The Historic Train Station
The Grand Trunk Pacific Railway brought McBride into existence as a divisional point on the new northern trans-continental line in 1911-1914. The company designed the townsite with the station as the focus of Main Street, flanked by two parks. The current station with its picturesque style was completed in 1919 on the foundations of the original, which was lost to fire in 1918.
In the days before television, meeting the passenger train here was major entertainment. With rail as the only viable way in and out for many years, the station was where you went to ship milk and cream, pick up supplies, have a good meal at the 24 hour Beanery restaurant, take the train, or just catch up on gossip.
Technology changed and Canadian National, the current owner of the line, moved the last operations out of the building in 1989. The Canadian government designated the station a heritage building, and the Village of McBride purchased it in the early 1990's.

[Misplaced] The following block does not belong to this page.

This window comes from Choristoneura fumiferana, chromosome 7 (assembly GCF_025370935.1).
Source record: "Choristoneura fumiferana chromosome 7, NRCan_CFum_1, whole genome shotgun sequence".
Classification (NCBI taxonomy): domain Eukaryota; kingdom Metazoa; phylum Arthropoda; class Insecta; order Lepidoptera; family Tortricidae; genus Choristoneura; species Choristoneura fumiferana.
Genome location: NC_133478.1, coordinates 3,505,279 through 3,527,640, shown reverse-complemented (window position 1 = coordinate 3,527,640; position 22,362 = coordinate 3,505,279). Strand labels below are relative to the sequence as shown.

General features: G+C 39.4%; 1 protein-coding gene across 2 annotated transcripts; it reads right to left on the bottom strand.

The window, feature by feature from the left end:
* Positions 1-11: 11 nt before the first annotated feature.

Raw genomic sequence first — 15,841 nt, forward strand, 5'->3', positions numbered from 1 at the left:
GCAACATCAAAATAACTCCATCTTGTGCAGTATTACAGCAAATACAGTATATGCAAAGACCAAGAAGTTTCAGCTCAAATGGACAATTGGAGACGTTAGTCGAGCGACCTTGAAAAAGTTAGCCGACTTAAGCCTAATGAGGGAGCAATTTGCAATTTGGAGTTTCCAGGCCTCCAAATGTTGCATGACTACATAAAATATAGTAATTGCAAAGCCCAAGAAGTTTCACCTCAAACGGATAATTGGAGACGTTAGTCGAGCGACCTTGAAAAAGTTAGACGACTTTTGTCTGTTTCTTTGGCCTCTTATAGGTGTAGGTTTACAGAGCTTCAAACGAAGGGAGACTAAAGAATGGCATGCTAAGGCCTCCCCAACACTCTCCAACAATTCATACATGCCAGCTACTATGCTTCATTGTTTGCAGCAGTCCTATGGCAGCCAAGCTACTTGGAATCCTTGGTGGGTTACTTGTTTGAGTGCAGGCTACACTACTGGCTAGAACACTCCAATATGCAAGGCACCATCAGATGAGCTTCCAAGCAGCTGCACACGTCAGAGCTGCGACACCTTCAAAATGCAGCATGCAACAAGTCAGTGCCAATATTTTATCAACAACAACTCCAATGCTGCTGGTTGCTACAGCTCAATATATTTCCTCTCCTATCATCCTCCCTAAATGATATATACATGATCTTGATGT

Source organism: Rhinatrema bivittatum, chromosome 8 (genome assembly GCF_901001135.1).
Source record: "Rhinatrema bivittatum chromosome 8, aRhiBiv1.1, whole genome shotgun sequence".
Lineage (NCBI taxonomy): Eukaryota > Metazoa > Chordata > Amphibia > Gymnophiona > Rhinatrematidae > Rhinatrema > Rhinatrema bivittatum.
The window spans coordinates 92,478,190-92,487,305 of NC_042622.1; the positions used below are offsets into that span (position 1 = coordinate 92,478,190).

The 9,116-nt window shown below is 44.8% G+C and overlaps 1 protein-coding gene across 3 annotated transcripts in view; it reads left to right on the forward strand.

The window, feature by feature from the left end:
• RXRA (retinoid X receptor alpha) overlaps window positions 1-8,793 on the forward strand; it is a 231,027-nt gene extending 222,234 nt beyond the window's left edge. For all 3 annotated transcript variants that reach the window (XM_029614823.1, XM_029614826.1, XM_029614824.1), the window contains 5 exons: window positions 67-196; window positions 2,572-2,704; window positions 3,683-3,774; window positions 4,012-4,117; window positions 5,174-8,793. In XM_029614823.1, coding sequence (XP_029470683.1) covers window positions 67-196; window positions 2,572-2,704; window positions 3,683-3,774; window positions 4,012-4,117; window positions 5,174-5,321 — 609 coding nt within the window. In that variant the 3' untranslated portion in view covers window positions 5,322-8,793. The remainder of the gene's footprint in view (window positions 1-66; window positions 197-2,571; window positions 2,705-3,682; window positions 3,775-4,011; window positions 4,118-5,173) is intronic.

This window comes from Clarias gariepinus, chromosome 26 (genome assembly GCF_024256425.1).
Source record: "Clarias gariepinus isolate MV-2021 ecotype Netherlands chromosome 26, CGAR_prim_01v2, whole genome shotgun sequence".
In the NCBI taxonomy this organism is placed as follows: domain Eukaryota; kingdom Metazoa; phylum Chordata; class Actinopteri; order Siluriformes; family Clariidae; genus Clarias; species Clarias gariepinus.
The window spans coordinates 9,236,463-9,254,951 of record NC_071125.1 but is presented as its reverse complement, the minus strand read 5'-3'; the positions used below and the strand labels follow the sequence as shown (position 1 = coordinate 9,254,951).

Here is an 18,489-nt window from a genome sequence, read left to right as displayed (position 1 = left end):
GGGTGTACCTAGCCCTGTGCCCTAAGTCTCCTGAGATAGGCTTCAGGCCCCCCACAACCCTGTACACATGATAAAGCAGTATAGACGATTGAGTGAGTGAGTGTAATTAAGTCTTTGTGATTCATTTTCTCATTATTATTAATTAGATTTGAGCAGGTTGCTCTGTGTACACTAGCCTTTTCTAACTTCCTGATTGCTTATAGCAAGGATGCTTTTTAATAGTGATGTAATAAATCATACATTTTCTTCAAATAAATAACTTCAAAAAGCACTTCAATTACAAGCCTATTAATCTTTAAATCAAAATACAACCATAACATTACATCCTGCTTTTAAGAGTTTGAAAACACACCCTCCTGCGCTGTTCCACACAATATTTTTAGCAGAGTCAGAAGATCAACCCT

Since early 2000 the station has been undergoing restoration along 1920 lines with locally grown and milled wood with the attempt to capture the original look and feel. In December 2000 the Whistle Stop Gallery became the first tenant in the newly renovated train station. Renovations continued and in the summer of 2001 the McBride Info Centre joined the Gallery in the station. In April 2003 the Beanery 2 opened for business in space that had been occupied by the original Beanery four decades previously.